Secrets of a Theatre Teacher: Auditions


First of all, you should note that this post is not a revealing, tell-all about the process behind my casting choices. This is a post about the experience of…

Auditions. What a heavy, double edge word. Such a word has connotation for both pure excitement and dreadful anxiety.

As an actor of any age in the seconds before you walk onto the stage to audition, you are faced with either the sensation of throwing yourself off a ledge and into the casting director’s judgement or the thrill of jumping over the edge and into a pool of new possibilities. Or both. Theatre is such a funny art.

I have been to many auditions in my life time, waiting “on deck” to perform my piece and monologue in a stew on anticipation, however as a director I get a completely different experience with auditions.

As a children’s theatre director, I find now auditions so fun and yes, very stressful  in a  way that is completely different from being the auditionee. It is very nostalgic for me to watch children of all ages go through the audition process.

The most recent auditions I hosted was for a kid’s version of Winnie the Pooh. The day of auditions was met with a typical mix of emotions.

Just as I once did at their age, I sat in the audience waiting to be called on stage to audition. As I look over my shoulder behind me, I could see the worry in some eyes and the twinkling excitement in others. To be so young and aware of the importance of auditions makes me happy to have my job. I often have parents come up to me and tell me their child has been practicing for weeks on their audition performance.


Typically the way I hold auditions consists of singing a portion of a song and reading from a couple scenes I have chosen from the script. Although not required, sometimes students have monologues prepared that they get the chance to perform. With my beginning group I often have some students that don’t know how to read so instead of reading from a scene in the script, they do a little bit of improvisation and movement.

For Pooh auditions, the young students sang and danced like bees in the show. They did such a good job at it too! So. Cute. Once again another reason why I think I may have the best job ever.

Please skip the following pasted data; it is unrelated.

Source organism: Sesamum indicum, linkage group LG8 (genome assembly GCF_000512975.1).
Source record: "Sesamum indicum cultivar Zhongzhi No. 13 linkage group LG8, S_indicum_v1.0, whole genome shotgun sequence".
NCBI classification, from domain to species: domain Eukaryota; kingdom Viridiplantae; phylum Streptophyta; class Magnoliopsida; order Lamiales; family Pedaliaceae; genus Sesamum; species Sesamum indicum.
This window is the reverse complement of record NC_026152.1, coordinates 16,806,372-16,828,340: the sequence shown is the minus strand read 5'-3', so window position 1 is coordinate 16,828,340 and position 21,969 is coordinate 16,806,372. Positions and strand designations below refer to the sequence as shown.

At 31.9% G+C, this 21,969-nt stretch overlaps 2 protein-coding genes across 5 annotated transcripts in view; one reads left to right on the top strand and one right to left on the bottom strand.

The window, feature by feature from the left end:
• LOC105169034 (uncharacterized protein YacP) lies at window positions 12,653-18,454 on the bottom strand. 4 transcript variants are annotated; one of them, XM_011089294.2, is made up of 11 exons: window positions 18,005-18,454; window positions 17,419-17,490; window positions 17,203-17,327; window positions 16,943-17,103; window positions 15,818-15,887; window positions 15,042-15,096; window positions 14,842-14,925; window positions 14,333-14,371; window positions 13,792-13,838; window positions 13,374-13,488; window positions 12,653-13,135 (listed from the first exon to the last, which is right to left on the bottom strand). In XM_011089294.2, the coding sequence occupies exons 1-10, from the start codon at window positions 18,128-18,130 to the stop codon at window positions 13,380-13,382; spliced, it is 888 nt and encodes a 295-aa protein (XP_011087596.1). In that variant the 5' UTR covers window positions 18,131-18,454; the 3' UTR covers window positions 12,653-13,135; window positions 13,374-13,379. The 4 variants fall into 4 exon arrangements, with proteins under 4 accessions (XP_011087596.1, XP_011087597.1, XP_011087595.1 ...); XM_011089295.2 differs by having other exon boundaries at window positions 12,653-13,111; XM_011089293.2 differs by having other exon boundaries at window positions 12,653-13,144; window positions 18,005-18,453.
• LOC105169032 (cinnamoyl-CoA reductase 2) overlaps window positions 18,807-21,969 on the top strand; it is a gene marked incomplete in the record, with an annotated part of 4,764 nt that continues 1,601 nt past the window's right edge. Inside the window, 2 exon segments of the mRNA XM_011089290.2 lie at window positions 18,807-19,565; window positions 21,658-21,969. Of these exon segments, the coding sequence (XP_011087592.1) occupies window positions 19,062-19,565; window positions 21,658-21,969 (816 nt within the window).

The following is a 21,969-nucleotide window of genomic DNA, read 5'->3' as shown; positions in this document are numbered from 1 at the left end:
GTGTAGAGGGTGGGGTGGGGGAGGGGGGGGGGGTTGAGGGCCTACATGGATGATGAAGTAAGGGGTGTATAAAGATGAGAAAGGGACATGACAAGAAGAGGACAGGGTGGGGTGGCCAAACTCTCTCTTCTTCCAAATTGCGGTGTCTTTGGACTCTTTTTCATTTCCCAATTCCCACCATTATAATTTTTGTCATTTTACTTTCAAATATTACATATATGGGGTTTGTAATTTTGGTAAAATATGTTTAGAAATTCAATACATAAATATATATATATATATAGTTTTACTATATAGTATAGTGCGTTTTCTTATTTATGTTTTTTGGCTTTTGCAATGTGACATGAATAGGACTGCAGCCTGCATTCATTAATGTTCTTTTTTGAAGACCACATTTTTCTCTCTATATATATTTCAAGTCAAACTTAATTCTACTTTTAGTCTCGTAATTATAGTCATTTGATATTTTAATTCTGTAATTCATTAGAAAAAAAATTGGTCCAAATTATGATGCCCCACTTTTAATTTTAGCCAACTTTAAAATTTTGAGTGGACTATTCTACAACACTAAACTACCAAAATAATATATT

Every time a student leaves the stage I often see a look of relief and accomplishment. What other people may not realize is that occasionally I see a look of disappointment in their own performance as well. Its amazing how such young artists are already critical on themselves, regardless of how well their audition was.

As a director and a teacher, I often feel a lot of compassion for my auditionees. I am very forgiving of nerves and “mess ups” and often reassure kids that they are in a safe place. I want their experience to be positive so when auditions roll around again in their lives they feel like they can step up to the bat. At the company I work at, every student that auditions get a role. I know this is not feasible for every theatre company out there, but I never want students to ever feel too inadequate or intimidated to ever audition.

Once auditions are over, and after everyone leaves and the nervous chatter ends, the hard part really begins. I know that some students are going to be disappointed with their roles, although often times they don’t understand how important their roles truly are. However, for example, not everyone can be Winnie or Tigger. I know that regardless of what role they get, being in a production and creating something of their own is priceless. I always hope that one day they will realize it too.


Casting is truly like putting together a jigsaw puzzle with only a rough sketch of what the end result should be like. It is a hard process that is stressful and sometimes a gamble. Occasionally casting goes very quickly, like a bandaid being pulled off, and sometimes it is extremely long and gruesome. Regardless, after making the final decision, I am often left with excitement to begin a new adventure with a new group of students.

Auditions may be a nerve wracking or fun experience, but ultimately I found that since I have started directing what they mean to me (and hopefully my students) is the beginning of a new family, a new story, and a new opportunity to share my love of arts with creative children.


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